It doesn’t mean that they’re somehow not worthy. They provide a useful service that helps to maintain our standard of living. I suppose my philosophy on this comes down to the fact that regardless of who is “driving” growth, we all still need each other at every point on our growth curve, so sharing the bounty of new productivity seems the fair thing to do.

  16. James Hanley says:


    That was based on your analysis, and what, as a result, I would say is “fair.” Truth is, I’m not entirely ungenerous, so I’d argue for a bit more, but I think it would be more than fairness absolute requires. (Unless we look mulit-generationally and say, but what about the children?!, in which case we’re probably going to need to say that whatever is fair to the unskilled laboring parents, maybe innocent kids need a bit more, especially if it gives them a better chance to be more contributory than their parents.)

    I just find it interesting to see people who do things that really don’t contribute to technological growth or worker efficiency who seem to think it’s fine that they enjoy our increased standard of living but don’t see what the average McDonald’s employee has done to “deserve” it.

    Yeah, self-justification seems to be a basic human need, but it never is quite admirable.

    Of course maybe that’s the wrong way to look at it, and we should say that contributing to growth isn’t the issue, just the value of their marginal contribution to the employer, whether the economy grows, shrinks, or remains static. That may bring me together with your conclusions.

  17. James Hanley says:

    P.C., “I’m sorry I had to do that.”

  18. Troublesome Frog says:

    Of course maybe that’s the wrong way to look at it, and we should say that contributing to growth isn’t the issue, just the value of their marginal contribution to the employer, whether the economy grows, shrinks, or remains static.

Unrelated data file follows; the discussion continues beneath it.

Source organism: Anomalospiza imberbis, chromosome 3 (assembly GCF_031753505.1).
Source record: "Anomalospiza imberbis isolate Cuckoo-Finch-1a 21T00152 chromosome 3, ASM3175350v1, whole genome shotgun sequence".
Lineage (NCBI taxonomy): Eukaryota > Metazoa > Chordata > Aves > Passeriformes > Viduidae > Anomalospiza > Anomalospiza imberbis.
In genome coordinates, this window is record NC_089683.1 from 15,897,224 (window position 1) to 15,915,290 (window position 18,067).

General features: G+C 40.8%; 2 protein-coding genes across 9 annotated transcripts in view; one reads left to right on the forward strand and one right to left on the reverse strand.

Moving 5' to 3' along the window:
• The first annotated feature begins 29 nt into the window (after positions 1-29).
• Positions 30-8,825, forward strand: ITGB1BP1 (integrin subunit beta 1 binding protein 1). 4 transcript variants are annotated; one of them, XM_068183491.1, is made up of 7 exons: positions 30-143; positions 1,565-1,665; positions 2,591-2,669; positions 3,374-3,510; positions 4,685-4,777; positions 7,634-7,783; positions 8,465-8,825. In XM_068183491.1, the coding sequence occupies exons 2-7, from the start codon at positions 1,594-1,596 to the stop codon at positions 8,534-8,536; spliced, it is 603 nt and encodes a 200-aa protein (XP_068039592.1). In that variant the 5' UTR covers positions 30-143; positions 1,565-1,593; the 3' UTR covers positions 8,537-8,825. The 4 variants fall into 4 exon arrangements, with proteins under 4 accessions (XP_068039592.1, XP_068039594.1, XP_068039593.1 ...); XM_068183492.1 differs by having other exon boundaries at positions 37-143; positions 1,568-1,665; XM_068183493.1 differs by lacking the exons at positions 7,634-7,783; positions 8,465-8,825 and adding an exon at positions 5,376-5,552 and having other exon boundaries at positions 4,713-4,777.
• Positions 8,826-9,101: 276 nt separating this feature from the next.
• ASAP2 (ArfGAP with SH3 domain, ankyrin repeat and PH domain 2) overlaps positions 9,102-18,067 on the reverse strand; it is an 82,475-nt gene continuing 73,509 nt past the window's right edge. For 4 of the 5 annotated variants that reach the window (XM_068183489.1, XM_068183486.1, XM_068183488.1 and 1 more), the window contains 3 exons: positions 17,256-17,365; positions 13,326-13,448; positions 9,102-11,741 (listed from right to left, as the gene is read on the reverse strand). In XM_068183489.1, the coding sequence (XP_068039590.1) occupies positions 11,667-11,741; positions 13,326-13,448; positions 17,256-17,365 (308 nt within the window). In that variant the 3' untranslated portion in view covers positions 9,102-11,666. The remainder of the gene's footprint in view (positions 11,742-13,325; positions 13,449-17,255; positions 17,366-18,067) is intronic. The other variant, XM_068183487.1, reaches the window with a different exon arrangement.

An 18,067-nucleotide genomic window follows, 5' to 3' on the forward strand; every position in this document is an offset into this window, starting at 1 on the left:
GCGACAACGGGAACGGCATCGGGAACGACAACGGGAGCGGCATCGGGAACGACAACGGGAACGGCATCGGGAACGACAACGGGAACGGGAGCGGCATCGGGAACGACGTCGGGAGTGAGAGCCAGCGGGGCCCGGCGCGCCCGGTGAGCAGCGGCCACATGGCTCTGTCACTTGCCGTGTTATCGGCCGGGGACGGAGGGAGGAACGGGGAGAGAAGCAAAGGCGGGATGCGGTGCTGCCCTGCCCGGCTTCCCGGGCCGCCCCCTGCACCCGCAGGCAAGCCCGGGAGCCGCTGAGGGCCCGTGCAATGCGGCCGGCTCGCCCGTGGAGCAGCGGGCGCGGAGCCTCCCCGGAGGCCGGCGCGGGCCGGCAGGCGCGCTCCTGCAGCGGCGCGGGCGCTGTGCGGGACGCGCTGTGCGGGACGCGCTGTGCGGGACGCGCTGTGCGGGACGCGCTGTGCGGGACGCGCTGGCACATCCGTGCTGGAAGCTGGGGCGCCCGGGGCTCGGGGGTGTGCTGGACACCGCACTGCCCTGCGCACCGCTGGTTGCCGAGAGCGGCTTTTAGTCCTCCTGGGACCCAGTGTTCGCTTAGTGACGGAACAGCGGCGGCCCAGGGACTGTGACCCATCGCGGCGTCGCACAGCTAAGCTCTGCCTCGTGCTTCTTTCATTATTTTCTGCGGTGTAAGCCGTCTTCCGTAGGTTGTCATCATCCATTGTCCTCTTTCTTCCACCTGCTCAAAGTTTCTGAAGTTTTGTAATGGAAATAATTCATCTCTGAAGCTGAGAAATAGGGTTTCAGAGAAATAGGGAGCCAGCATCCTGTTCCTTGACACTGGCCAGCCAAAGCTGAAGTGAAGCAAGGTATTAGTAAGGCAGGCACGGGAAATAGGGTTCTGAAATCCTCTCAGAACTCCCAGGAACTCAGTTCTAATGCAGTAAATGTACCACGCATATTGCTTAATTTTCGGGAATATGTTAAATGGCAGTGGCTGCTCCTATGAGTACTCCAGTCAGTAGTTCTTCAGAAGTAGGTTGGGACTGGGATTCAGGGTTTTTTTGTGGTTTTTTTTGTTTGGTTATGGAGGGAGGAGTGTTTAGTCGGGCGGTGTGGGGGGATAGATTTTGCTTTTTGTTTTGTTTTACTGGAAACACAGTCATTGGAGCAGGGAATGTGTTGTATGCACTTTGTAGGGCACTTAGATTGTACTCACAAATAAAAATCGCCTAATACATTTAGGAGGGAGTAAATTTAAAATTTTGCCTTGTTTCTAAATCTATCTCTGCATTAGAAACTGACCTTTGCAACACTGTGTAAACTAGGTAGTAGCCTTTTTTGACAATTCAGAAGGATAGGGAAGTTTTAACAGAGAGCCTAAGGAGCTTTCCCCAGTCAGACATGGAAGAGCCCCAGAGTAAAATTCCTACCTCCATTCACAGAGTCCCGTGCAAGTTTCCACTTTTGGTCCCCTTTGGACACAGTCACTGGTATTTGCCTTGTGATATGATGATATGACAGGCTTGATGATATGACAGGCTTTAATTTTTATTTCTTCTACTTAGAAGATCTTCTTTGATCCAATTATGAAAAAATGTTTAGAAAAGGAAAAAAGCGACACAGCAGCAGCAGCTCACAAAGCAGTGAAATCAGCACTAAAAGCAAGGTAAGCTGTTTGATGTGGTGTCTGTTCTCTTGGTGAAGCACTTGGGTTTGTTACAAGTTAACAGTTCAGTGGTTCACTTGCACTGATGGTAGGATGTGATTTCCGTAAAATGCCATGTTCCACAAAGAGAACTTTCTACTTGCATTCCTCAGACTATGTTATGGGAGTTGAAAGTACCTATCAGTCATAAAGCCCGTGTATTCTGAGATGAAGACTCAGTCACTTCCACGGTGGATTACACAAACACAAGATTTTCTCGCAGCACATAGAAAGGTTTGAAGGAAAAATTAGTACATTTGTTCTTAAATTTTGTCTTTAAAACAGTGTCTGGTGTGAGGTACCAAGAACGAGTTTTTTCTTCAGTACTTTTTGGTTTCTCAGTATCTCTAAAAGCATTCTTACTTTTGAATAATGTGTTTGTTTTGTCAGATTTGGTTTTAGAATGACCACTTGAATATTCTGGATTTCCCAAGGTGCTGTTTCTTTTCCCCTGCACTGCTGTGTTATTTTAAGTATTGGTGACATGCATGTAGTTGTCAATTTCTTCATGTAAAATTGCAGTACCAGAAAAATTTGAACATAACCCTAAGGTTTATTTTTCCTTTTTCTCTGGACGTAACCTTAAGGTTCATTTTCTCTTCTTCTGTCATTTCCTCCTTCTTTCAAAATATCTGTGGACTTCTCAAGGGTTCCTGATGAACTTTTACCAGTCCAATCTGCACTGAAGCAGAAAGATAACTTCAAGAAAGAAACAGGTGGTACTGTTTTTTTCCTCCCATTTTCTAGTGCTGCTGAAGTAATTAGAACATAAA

I’m not so sure that this works either. When you say “value” in that sentence, you mean value to the employer rather than the market price the employer pays. If a worker becomes more productive due to technology, his marginal contribution to his employer increases. But supply conditions may be such that the market price for his labor remains the same. I think that’s what we’re seeing now: Unskilled labor is both more productive and more plentiful, so employers reap more of the benefits of that new productivity than unskilled employees do.

    As Clint Eastwood once said, “Deserves got nothin to do with it.” Unskilled labor’s market price seems to be entirely outside the control of the unskilled labor sector. They’re at the mercy of their population and the things that others create that make them more productive. I think that the question of what that sector deserves may be as sensible as asking whether it’s fair that it rained yesterday instead of today. If that’s the case, I have a hard time accepting any change in distribution to them without thinking about what it really means to the empathetic social ape part of my brain.

    Or maybe it’s just best to accept that in the future, the wage of unskilled labor will always produce negligible producer surplus and think about how to make “unskilled” a temporary and optional position.

  19. James Hanley says:

    You’re right, I was sloppy there.

  20. Lance says:

    “Unskilled labor” is a catch all that covers a great deal of territory. Teenagers working in the summer are “unskilled labor”, recent immigrants can often be “unskilled labor”.

    Then there are people that have no training in the job they have found, either by virtue of having prepared for no career or having prepared for a different one. There are some people seeking “carry over” jobs while training for their desired profession and there are people that have other assets and just want “something to do”. Some of this last category are retired people that are financially well off and looking to keep busy.

    I don’t see a set of policies or a moral viewpoint that covers this disparate group of individuals. Thus I find references to “unskilled labor” to be overly broad.